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11 March, 2018 00:00 00 AM / LAST MODIFIED: 11 March, 2018 04:30:13 PM
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Questions arise over Milo health benefits

FAISAL MAHMUD
Questions arise over
Milo health benefits

Milo, a drink meant for children, is proven to be not so beneficial for health -- as it is marketed so by its producer Nestle in a recent development in its country of origin, Australia. After this new finding, the multinational food giant has recently bowed to pressure and announced it would remove the controversial 4.5 health star rating splashed on Milo. Nestle was accused of manipulating the system and “health washing” the sugary product. On its own, Milo scored a paltry 1.5 stars instead of 4.5 stars in Australian health star rating system (HSR).

As Milo has a considerable market in Bangladesh, The Independent approached a spokesperson from Nestle Bangladesh, who said the company now doesn’t market Milo in Bangladesh, hence it has “nothing to say” on this matter.

The Independent checked the product list of Nestle Bangladesh and found that it markets Milo under its ‘Breakfast Cereals” category.

When asked about it, the Nestle spokesperson said, Australia only removes 4.5 stars under its HSR system on Milo branded “chocolate and malt-based powder,” not on other products like Milo branded breakfast cereals or Milo ready-to-drink milk.

The spokesperson confirmed that Nestle Bangladesh “no longer produces Milo chocolate and malt-based powder here in Bangladesh.”

Interestingly Nestle Bangladesh in January 23, 1998, had invested nearly Tk 15 crore at that time for a new plant and building in Sreepur—some 55 kilometers away from Dhaka— in where Nestle announced to produce Milo malt-based powder.

Earlier, from 1990, Transcom Ltd had begun marketing Milo malt-based power after importing it. A number of television commercials (TVC) were also made at that time as the product became popular.

The Independent asked Nestle Bangladesh “why it stopped producing Milo malt-based powder here in Bangladesh”, but the Nestle spokesperson could not give any satisfactory answer to that saying they “have to further check on the matter.”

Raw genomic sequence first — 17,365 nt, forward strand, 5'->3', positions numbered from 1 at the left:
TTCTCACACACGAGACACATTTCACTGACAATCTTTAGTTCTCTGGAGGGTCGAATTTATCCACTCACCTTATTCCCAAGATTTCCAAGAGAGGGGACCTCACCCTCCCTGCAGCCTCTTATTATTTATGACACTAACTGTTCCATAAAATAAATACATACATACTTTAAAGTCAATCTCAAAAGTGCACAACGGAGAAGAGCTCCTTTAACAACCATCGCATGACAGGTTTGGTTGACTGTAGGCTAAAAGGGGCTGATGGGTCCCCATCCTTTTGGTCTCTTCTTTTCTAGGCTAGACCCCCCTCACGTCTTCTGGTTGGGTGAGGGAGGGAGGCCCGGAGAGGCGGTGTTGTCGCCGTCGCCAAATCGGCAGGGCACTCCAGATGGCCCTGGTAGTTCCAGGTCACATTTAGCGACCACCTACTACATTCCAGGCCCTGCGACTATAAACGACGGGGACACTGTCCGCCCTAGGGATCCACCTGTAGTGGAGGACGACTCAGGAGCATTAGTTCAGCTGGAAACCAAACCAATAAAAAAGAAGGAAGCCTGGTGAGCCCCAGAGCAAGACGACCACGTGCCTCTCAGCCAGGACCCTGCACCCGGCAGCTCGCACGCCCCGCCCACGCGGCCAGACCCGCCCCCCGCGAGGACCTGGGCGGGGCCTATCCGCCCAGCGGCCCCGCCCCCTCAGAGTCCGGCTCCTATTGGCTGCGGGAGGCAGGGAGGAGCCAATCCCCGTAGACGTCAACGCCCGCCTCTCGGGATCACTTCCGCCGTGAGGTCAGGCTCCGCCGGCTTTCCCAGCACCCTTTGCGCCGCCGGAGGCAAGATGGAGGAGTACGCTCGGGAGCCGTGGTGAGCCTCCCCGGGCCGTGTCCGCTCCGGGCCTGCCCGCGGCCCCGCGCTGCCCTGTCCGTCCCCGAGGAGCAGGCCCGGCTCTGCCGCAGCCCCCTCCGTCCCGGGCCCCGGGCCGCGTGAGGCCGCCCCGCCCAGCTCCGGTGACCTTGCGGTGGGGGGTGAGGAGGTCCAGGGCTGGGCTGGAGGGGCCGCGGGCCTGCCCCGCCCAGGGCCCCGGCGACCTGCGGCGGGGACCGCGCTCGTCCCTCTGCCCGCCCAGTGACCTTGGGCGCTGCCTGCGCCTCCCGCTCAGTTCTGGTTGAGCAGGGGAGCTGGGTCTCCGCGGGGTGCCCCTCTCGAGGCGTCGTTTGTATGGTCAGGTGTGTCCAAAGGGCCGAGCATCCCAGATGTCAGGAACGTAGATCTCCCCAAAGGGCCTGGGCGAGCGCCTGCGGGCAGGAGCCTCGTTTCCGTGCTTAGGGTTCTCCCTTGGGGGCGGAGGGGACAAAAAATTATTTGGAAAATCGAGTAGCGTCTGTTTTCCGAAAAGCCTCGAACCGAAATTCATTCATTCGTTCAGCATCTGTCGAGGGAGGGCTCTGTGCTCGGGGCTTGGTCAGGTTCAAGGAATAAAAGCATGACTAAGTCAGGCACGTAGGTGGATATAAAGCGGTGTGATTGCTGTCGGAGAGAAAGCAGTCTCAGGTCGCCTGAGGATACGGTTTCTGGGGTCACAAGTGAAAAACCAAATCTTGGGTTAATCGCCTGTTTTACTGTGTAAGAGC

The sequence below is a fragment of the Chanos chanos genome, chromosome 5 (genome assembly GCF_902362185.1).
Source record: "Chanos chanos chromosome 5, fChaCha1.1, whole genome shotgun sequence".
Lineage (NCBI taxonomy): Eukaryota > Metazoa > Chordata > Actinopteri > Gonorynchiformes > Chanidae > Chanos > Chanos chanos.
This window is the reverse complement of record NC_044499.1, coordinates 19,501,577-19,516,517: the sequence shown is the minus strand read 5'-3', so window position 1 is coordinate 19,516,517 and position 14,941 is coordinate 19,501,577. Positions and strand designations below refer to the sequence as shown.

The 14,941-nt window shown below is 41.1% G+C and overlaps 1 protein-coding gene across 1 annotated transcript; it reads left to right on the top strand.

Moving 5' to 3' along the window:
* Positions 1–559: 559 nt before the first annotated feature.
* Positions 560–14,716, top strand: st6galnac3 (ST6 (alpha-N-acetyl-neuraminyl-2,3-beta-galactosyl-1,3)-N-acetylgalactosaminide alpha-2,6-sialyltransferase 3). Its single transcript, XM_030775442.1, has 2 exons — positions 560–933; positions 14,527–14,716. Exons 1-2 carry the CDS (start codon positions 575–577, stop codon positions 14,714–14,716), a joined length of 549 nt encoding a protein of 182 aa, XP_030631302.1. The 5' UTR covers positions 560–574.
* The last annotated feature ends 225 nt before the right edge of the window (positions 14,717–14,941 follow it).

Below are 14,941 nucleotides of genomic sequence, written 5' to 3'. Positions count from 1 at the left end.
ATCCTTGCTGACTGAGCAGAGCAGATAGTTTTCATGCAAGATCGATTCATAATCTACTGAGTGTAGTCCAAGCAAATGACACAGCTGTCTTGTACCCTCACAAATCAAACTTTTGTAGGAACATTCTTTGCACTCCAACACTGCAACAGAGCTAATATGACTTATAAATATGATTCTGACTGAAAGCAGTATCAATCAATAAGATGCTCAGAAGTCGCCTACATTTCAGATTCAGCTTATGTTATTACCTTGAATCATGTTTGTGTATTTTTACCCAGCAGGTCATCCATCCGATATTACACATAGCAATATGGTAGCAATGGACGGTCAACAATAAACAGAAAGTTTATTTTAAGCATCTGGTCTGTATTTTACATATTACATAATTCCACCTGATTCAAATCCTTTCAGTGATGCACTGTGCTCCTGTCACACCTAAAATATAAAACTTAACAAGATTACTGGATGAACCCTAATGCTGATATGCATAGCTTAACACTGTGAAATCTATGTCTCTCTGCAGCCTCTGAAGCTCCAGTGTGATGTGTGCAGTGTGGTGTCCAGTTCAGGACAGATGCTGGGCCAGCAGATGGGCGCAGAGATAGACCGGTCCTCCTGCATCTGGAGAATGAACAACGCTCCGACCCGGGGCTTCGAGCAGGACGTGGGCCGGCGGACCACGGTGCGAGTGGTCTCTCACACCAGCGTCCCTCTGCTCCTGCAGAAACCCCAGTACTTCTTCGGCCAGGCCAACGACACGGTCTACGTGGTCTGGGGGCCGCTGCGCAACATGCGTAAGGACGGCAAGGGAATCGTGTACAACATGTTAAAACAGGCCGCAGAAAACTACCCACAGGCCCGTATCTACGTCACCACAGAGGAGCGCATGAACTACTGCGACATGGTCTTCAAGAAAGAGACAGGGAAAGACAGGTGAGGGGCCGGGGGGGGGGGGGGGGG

At present even though Milo malt based power is not produced in Bangladesh, about 15 importers import Milo malt-based chocolate powder in Bangladesh and market those.

When contacted, officials from National Food Products—an importer of Milo powder —told The Independent that they import it from Australia and sell that in Bangladesh market and they are not in a position to determine its real “health benefits.”

In Australia, Milo’s high health-star rating was based on the guidelines that Australians consume just three teaspoons of Milo with a glass of skim milk.

“To claim a health star rating by adding nutritionally superior ingredients of another product is not helpful, especially for people who drink their Milo with full cream milk, or even straight out of the can or on ice-cream,” said Katinka Day, Head of Campaigns and Policy of Choice—Australia’s leading advocacy group.

She said when people see a chocolate-based powdered product that is high in sugar carrying a 4.5-star rating, “they rightfully question health star ratings,” said Day.

Talking with The Independent, Ishaq Ali, Director of Bangladesh Standards and Testing Institution (BSTI) said, they do not have any facility to test and standardize the health benefit of products like Milo.

He admitted that malt-based power products are practically getting a free run in Bangladesh as these do not get standardized.

“We have long been planning to establish lab facility and instrument to standardize these products,” he said, adding that a number of enquiries were made to the BSTI about Horlicks, another popular malt-based powdered product produced by Glaxosmithkline Bangladesh Ltd (GSK). Ishaq said BSTI is taking this matter seriously and will try to make it compulsory for all the malt-based products to get BSTI certification before getting into the market.

Golam Rahman, president of Consumer Association of Bangladesh (CAB), told The Independent that BSTI is standardizing over 150 products despite its severe limitation. “It’s hard for them to add new products with their current capacity and we are aware of it.”

But, he said, Milo and other malt-based powder products are consumed mostly by the children. “So the BSTI should take immediate steps to check and standardize these products,” Rahman added.

 

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Published by the Editor on behalf of Independent Publications Limited at Media Printers, 446/H, Tejgaon I/A, Dhaka-1215.
Editorial, News & Commercial Offices : Beximco Media Complex, 149-150 Tejgaon I/A, Dhaka-1208, Bangladesh. GPO Box No. 934, Dhaka-1000.

Editor : M. Shamsur Rahman
Published by the Editor on behalf of Independent Publications Limited at Media Printers, 446/H, Tejgaon I/A, Dhaka-1215.
Editorial, News & Commercial Offices : Beximco Media Complex, 149-150 Tejgaon I/A, Dhaka-1208, Bangladesh. GPO Box No. 934, Dhaka-1000.

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